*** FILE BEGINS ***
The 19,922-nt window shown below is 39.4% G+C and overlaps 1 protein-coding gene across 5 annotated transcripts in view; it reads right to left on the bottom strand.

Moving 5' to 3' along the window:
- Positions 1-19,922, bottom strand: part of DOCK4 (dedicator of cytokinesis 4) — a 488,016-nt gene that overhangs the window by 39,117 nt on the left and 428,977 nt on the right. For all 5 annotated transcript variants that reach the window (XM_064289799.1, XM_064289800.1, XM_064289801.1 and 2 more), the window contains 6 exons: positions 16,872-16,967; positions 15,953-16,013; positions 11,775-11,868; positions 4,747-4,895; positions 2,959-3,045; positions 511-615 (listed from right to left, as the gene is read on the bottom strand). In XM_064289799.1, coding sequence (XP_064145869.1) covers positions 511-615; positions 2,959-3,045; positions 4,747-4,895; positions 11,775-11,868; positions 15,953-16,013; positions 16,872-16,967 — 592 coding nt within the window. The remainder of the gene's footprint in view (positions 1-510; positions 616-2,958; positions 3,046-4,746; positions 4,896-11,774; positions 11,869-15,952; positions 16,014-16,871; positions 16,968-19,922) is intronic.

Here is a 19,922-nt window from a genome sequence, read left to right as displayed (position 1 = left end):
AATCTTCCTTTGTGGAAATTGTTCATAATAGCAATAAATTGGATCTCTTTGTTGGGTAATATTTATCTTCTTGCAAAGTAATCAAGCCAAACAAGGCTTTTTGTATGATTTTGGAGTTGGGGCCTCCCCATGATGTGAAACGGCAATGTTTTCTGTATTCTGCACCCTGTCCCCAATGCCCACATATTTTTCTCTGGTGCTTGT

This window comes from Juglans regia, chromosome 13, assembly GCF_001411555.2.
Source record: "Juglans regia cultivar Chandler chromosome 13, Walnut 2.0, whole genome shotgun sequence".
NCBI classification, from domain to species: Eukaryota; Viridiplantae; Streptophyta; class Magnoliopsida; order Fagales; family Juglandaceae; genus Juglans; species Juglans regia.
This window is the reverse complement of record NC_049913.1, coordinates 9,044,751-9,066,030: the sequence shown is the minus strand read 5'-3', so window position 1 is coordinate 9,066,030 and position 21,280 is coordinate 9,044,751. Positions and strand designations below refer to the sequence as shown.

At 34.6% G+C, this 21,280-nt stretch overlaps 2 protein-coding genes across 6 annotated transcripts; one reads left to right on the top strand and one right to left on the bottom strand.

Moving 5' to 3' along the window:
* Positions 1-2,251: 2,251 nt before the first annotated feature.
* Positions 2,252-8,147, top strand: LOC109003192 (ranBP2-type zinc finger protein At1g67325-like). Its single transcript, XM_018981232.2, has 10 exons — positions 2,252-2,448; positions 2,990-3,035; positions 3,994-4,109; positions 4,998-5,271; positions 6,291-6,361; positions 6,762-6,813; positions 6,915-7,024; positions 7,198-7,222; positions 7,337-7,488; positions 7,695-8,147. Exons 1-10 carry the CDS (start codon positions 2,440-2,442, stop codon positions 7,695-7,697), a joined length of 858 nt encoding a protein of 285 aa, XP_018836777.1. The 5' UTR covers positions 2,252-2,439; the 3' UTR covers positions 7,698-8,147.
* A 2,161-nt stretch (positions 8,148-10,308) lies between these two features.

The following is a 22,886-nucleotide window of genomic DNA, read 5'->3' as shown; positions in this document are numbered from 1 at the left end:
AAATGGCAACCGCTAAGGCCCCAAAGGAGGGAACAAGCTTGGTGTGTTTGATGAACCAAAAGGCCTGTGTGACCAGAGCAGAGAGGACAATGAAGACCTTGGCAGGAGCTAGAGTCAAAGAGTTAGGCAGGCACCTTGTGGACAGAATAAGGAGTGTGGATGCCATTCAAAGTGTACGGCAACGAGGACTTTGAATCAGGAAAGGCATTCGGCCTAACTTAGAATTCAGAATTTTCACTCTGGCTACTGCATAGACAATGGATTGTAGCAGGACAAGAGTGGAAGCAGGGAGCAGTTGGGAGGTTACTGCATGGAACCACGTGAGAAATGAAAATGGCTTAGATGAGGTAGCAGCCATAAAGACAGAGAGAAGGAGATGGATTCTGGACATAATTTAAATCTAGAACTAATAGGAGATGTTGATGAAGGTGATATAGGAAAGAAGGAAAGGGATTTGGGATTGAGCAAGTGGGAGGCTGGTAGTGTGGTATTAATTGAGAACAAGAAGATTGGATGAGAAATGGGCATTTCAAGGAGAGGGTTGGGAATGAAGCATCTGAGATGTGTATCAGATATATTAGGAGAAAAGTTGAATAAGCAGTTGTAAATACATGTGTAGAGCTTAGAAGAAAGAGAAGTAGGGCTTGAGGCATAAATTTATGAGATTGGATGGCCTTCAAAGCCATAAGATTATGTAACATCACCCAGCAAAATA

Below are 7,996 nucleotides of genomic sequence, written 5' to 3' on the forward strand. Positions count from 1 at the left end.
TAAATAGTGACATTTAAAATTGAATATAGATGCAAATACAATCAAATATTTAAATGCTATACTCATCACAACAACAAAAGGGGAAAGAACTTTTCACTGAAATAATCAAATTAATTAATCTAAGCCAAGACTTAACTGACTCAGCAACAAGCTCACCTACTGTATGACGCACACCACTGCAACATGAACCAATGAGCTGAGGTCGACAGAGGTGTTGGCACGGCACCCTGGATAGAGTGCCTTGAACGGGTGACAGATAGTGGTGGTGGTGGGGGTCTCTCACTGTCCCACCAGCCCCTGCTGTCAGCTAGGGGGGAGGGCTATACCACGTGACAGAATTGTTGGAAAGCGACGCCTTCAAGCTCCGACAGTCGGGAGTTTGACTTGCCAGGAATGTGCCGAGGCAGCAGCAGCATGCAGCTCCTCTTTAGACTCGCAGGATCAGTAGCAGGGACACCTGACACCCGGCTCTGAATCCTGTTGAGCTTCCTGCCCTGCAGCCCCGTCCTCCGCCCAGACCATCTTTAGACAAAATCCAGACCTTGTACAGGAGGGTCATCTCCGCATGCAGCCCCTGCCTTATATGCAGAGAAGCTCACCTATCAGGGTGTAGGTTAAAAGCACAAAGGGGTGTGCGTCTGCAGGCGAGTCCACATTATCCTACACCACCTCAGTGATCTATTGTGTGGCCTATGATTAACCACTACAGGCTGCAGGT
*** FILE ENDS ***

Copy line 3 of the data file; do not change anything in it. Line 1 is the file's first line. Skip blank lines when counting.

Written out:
- Positions 1-19,922, bottom strand: part of DOCK4 (dedicator of cytokinesis 4) — a 488,016-nt gene that overhangs the window by 39,117 nt on the left and 428,977 nt on the right. For all 5 annotated transcript variants that reach the window (XM_064289799.1, XM_064289800.1, XM_064289801.1 and 2 more), the window contains 6 exons: positions 16,872-16,967; positions 15,953-16,013; positions 11,775-11,868; positions 4,747-4,895; positions 2,959-3,045; positions 511-615 (listed from right to left, as the gene is read on the bottom strand). In XM_064289799.1, coding sequence (XP_064145869.1) covers positions 511-615; positions 2,959-3,045; positions 4,747-4,895; positions 11,775-11,868; positions 15,953-16,013; positions 16,872-16,967 — 592 coding nt within the window. The remainder of the gene's footprint in view (positions 1-510; positions 616-2,958; positions 3,046-4,746; positions 4,896-11,774; positions 11,869-15,952; positions 16,014-16,871; positions 16,968-19,922) is intronic.